Wax Resist Side Table Tutorial

Just like when we designed our classy baby gate, I am always working to make my home both beautiful and kid friendly… and these side tables satisfied both of those requirements.  Now comes the promised tutorial.

I wanted something mostly neutral gray (since I am obsessed with that color… click here to see many of my other recent gray projects), but I wanted it to complement and even give a nod to the blue in our living room, especially the antique blue cabinet.  I love how the deep turquoise shows where the lighter blue has chipped.

And I wanted something similar with these tables, so I decided to try a wax resist. I’ve used wax to layer paint in the past, but never on this scale before (just on small frames and such).  Here, I used three different layers of paint with wax in between to create a textured final product.  Isn’t it gorgeous?

Here is what you need to achieve this look:

  • deep turquoise paint (I used a sample of Behr Cathedral)
  • medium green-gray-blue paint (I used a sample of Behr Gray Morning)
  • light gray paint (I used ASCP Paris Gray)
  • plaster of Paris
  • a white candle
  • rough and smooth sandpaper (I used 60 and 220)
  • clear wax
  • dark wax
  • buffing rag
Here is the process:
Step 1: Paint your piece with a deep turquoise chalk paint.
If your paint is not chalk paint, be sure to add plaster of Paris (see here for more info on homemade chalk paint).  And, for what it’s worth, always remember to turn smaller pieces (like chairs and side tables) upside down first when painting.  Then flip it over to finish.
Step 2: Rub the candle wax over places where you’d like the deep turquoise to show through.
This step will keep the next coat of paint from adhering where the wax has been applied.  I simply took the wax portion out of a tea light, and it worked perfectly – an excellent size to hold in my hand.  Use different pressures and patterns with the wax.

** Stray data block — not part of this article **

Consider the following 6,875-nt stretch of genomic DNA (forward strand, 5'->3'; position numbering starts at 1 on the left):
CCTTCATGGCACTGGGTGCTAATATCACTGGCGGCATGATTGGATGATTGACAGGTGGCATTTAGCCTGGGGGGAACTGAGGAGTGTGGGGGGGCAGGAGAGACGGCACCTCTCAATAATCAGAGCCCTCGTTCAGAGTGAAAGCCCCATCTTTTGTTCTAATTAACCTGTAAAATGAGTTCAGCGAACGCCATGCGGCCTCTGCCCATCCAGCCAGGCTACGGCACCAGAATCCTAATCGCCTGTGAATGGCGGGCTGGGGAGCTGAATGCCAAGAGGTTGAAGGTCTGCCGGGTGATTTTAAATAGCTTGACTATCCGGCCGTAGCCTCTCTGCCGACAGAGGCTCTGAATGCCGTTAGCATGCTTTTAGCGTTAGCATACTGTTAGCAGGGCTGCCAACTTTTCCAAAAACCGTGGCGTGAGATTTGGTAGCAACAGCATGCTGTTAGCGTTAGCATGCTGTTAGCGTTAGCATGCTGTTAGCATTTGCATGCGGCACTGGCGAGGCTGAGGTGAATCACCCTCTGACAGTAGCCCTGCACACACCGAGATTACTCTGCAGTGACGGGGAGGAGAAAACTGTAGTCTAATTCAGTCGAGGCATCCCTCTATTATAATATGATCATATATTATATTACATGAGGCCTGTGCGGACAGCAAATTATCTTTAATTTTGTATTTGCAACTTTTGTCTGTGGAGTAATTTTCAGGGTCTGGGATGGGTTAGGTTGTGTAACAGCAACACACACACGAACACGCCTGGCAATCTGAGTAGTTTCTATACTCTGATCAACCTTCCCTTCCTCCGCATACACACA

Step 3: Paint your piece with a medium green-gray-blue chalk paint.
As above, be sure to add PoP if your paint is not already chalk paint.
Step 4: Sand to allow deep turquoise to show through.
Using your rough sandpaper, sand the piece in the places where you applied the wax.  Feel free to sand elsewhere, too, just remember that it’s difficult to sand off only one color if the wax was not inserted; often, sanding where there is no wax will take you down to the original wood.  Note: I’ve also use vaseline as a resist on other pieces, and the wax provided a more subtle look for me.  If you’re looking for more drama, or there’s a particular place you’d really like the base color to show, consider using a combo of wax and vaseline.
Step 6: Repeat steps 2-4, using light gray chalk paint.
You can use more wax this time.  I actually rubbed the candle over most of the piece, giving my entire finish a slightly mottled look between the blue-green and the light gray.  Remember to rub wax on the dark turquoise spots to ensure that they will reappear under the gray coat.  Also, consider using the smoother sandpaper here for a softer look.  Basically, play with it until you love it!
Step 7: Wax with a mixture of clear and dark waxes.
I used ASCP clear with a touch of dark Briwax.  The dark wax antiqued the piece and brought out the texture of my various layers.  Buff to your desired sheen when your wax is dry to the touch.

I love how the lines complement our armchairs and the hints of turquoise reflect the cabinet.

The two tables balance one another well, flanking our wing backs.

And at $26 each (I spent $6 on the two samples of paint from Home Depot in addition to the $23 per table), I’d say I’m pretty pleased.  The three colors (four if you count the dark wax) give depth to the pieces but allow them to stay neutral.  I love it.

What do you think?  Have you tried wax resist techniques before?  I’d love to hear about it!

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